African Union military capability – a step forward?
Does the unwieldy label of the African Capacity for Immediate Response to Crises conceal a real determination to act?
7 November 2013
All the attention this week on the unconditional surrender of the M23 rebels in the eastern Democratic Republic of Congo (DRC) – including the Southern African Development Community (SADC)/International Conference on the Great Lakes Region (ICGLR) summit on the topic in Pretoria which South African President Jacob Zuma hosted on Monday night – rather overshadowed another important summit which he hosted the next night.
After the big SADC/ICGLR summit which nine heads of state attended, Tuesday’s summit on the African Capacity for Immediate Response to Crises (ACIRC) was something of an anti-climax. Only four leaders were present and it also failed to attract much media attention, mainly, it seems, because the ACIRC invites such scepticism; it seems so perfectly to encapsulate the African Union’s (AU) propensity to prevaricate and procrastinate.
The AU summit in Addis Ababa in May decided to create the ACIRC because of its embarrassment at being found so badly wanting when jihadist and separatist insurgents launched their offensive to try to take over Mali. While Africa dithered and mulled over its response, the former colonial power France intervened decisively with Operation Serval, stopping the insurgents in their tracks.
The AU’s African Standby Force (ASF) should really have done the job in Mali. But at the May summit, the AU leaders said it was not going to be ready for some time, because, as then AU peace and security commissioner Ramtane Lamamra in effect explained, it was intended to be such a perfect instrument that creating it would be a long process.
So the leaders agreed on a stopgap measure, the ACIRC, which would be a voluntary mechanism of countries ready to come together quickly to tackle specific crises. And so Tuesday’s meeting was the first gathering of the volunteers at summit level. The four leaders who attended were Zuma, Chad’s President Idriss Déby, Uganda’s President Yoweri Museveni and Tanzania’s President Jakaya Kikwete.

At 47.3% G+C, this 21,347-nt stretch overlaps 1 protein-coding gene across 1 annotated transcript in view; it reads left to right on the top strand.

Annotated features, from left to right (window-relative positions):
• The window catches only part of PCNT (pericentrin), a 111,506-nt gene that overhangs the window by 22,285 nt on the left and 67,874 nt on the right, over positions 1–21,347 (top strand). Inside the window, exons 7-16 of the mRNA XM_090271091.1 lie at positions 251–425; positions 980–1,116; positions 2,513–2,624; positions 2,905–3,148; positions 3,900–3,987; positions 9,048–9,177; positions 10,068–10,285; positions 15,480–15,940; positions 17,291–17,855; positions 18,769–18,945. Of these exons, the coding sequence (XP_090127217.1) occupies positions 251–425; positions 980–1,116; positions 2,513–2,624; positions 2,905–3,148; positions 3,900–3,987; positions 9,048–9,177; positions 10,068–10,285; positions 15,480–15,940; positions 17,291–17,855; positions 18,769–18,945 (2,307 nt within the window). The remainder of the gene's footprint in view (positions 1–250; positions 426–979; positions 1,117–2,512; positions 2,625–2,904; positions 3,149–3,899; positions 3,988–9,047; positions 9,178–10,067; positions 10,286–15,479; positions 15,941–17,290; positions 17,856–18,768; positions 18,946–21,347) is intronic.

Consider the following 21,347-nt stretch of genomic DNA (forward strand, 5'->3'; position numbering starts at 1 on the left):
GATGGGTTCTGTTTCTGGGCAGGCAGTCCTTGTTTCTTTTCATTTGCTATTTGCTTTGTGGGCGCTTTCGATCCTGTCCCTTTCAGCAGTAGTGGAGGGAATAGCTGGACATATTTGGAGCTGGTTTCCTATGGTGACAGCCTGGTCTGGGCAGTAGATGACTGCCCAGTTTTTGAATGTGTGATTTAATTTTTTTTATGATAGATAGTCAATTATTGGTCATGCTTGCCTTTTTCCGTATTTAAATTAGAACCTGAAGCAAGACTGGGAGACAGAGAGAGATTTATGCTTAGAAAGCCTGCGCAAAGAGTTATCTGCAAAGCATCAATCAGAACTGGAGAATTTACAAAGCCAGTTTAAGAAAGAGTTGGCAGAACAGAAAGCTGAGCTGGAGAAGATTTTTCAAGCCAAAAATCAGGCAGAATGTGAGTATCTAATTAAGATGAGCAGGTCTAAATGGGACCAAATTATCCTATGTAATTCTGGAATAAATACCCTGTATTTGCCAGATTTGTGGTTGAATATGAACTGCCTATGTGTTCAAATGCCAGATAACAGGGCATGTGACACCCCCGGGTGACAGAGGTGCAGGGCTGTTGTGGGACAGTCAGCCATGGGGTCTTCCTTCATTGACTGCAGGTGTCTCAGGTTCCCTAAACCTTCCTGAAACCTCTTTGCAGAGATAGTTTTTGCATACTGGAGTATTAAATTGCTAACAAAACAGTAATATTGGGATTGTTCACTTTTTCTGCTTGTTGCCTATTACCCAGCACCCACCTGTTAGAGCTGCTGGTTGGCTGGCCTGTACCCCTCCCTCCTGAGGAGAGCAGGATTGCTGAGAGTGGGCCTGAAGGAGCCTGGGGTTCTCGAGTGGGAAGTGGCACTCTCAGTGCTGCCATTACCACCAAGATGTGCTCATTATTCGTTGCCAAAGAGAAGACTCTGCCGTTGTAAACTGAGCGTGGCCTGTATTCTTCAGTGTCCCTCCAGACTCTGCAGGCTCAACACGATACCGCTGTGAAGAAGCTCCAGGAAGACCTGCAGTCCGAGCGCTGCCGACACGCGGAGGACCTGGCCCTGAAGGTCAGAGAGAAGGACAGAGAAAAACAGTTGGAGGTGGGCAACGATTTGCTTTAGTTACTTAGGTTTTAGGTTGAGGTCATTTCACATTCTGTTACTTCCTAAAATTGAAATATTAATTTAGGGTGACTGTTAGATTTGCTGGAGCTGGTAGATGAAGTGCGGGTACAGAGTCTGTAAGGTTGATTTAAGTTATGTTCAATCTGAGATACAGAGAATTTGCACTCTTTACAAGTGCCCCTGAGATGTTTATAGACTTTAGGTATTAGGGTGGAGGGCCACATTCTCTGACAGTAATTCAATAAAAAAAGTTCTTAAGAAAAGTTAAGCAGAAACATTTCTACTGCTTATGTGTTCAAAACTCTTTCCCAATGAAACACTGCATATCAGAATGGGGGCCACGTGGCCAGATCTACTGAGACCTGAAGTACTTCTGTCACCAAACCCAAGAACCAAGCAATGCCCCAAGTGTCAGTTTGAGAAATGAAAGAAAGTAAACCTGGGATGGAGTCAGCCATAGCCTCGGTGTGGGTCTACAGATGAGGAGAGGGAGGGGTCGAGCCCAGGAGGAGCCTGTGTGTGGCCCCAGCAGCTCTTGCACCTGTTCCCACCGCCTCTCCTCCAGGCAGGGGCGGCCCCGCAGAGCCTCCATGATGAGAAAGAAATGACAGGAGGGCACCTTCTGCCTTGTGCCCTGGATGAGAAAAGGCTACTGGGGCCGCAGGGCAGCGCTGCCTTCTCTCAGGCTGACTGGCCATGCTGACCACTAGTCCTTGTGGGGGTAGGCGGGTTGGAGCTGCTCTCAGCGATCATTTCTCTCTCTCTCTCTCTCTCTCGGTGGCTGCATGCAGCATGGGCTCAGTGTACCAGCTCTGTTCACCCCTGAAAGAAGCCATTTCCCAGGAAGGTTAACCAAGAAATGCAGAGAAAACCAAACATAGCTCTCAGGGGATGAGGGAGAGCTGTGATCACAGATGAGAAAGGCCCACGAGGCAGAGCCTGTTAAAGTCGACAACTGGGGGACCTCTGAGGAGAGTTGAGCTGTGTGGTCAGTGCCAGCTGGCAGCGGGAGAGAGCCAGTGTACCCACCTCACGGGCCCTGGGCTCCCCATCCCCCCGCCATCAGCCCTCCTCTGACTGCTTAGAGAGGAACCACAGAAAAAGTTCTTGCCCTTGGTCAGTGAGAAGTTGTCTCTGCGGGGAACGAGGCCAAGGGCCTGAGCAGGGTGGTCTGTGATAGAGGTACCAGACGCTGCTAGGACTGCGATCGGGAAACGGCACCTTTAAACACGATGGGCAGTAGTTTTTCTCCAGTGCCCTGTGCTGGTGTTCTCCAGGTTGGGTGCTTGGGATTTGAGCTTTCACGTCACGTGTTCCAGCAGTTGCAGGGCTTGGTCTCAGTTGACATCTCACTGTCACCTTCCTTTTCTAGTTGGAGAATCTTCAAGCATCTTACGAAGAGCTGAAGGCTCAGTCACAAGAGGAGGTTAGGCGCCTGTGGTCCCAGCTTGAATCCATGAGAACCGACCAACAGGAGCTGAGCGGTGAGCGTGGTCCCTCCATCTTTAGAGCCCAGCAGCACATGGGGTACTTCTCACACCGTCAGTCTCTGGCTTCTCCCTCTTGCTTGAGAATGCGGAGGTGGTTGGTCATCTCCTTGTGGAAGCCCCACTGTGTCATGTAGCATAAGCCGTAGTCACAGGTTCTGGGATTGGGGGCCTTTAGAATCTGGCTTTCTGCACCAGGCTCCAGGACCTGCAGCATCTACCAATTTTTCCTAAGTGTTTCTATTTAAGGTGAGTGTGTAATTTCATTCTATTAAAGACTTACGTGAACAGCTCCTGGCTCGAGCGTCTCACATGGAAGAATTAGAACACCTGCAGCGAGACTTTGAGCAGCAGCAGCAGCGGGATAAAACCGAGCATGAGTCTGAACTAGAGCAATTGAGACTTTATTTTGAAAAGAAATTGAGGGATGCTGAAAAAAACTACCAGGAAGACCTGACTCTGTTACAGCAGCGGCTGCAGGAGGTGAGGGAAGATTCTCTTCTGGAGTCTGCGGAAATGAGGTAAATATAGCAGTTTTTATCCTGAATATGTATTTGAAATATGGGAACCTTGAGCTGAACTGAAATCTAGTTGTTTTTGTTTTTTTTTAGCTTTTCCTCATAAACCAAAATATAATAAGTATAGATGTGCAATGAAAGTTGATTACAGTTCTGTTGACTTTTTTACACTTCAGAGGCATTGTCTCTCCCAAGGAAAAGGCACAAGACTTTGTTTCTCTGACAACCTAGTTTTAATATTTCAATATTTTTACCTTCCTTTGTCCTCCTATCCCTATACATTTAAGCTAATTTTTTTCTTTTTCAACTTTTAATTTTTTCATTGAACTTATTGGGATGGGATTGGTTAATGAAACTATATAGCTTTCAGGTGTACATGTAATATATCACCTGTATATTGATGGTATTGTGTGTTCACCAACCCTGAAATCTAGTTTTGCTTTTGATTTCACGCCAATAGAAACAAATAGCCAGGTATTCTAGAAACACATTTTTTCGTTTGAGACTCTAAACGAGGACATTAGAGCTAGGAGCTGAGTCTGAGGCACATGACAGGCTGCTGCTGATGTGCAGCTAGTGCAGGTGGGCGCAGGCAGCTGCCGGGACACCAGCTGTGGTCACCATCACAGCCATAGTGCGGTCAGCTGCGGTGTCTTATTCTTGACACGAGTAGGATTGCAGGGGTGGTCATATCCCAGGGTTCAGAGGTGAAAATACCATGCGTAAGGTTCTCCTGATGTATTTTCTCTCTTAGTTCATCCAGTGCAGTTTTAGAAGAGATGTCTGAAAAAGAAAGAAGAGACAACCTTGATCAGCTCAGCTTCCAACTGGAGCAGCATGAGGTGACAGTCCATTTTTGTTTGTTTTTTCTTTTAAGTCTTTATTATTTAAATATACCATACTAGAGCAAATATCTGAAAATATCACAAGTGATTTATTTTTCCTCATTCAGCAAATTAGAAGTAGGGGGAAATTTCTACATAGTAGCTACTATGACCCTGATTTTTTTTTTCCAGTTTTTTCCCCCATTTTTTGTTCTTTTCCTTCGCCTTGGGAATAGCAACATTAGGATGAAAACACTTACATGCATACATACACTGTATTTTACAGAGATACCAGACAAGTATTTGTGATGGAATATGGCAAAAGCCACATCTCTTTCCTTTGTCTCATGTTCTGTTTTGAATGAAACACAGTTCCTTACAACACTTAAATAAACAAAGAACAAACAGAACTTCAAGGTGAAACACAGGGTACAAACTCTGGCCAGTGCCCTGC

Niger, Ghana, Ethiopia, Angola, Algeria and Sudan were represented at a lower level. Zuma was explicit in his opening remarks about the genesis of the ACIRC as a mechanism Africa felt it needed to ensure ‘African solutions for African problems’ – swiftly and independently of external powers. He suggested that this mechanism should be up and running by the end of the year.
But in a statement afterwards the leaders said they had decided to establish a Working Group of all Chiefs of Defence Staff of volunteering countries. The leaders had agreed on guidelines to help the defence chiefs to draft practical proposals for setting up the ACIRC. The chiefs would report back to the leaders of volunteering countries who would in turn report to the next AU summit in January 2014.
None of which sounds very ‘immediate’.
Nonetheless official sources insist there is a real determination by the core group of volunteers to create a rapid response force relatively rapidly. The volunteers were asked to pledge forces at Tuesday’s meeting. Déby, Museveni and Kikwete each pledged a reinforced battalion, while South Africa pledged a motorized battalion, sources said. South Africa and Tanzania are already quite committed with a battalion each in the Force Intervention Brigade (FIB) which contributed decisively to the DRC army’s victory over the M23. And Uganda’s military is even more deeply committed through its major contribution to the African Union Mission in Somalia (AMISOM) force in Somalia.
Seems like there may soon be a african rapid respons force.
Basicaly SA, Chad, Uganda and tanziana are tired of haveing africa saved by some forghin ornisation. So far it only really got 4000 solders so not much of a force.
And if Chad and SA can get it right the testing grounds will be CAR. And 4000 solders with a proper ROE could easly clear bangue and the surronding area.
All so note that the 4 countries that pledged troops don't sit arround. SA along with tanzian pushed for the FIB, uganda has a lot of troops fighting alshabab in somlia and Chad rush along side france in to mali.